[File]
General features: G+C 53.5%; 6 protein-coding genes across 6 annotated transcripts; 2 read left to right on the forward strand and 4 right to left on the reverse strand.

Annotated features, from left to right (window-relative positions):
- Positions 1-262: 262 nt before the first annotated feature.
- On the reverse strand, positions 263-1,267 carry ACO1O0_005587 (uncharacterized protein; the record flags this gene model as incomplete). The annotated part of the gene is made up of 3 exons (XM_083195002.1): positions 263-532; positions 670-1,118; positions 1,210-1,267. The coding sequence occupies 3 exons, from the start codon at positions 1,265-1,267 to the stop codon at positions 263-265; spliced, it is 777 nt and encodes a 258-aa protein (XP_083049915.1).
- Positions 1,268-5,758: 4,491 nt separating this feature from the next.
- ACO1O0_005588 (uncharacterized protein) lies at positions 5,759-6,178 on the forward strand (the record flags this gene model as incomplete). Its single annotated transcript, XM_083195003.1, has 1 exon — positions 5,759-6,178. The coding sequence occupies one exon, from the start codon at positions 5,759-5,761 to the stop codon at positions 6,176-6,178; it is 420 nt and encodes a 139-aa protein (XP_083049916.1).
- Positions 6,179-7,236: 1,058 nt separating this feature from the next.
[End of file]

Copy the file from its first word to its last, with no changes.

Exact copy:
General features: G+C 53.5%; 6 protein-coding genes across 6 annotated transcripts; 2 read left to right on the forward strand and 4 right to left on the reverse strand.

Annotated features, from left to right (window-relative positions):
- Positions 1-262: 262 nt before the first annotated feature.
- On the reverse strand, positions 263-1,267 carry ACO1O0_005587 (uncharacterized protein; the record flags this gene model as incomplete). The annotated part of the gene is made up of 3 exons (XM_083195002.1): positions 263-532; positions 670-1,118; positions 1,210-1,267. The coding sequence occupies 3 exons, from the start codon at positions 1,265-1,267 to the stop codon at positions 263-265; spliced, it is 777 nt and encodes a 258-aa protein (XP_083049915.1).
- Positions 1,268-5,758: 4,491 nt separating this feature from the next.
- ACO1O0_005588 (uncharacterized protein) lies at positions 5,759-6,178 on the forward strand (the record flags this gene model as incomplete). Its single annotated transcript, XM_083195003.1, has 1 exon — positions 5,759-6,178. The coding sequence occupies one exon, from the start codon at positions 5,759-5,761 to the stop codon at positions 6,176-6,178; it is 420 nt and encodes a 139-aa protein (XP_083049916.1).
- Positions 6,179-7,236: 1,058 nt separating this feature from the next.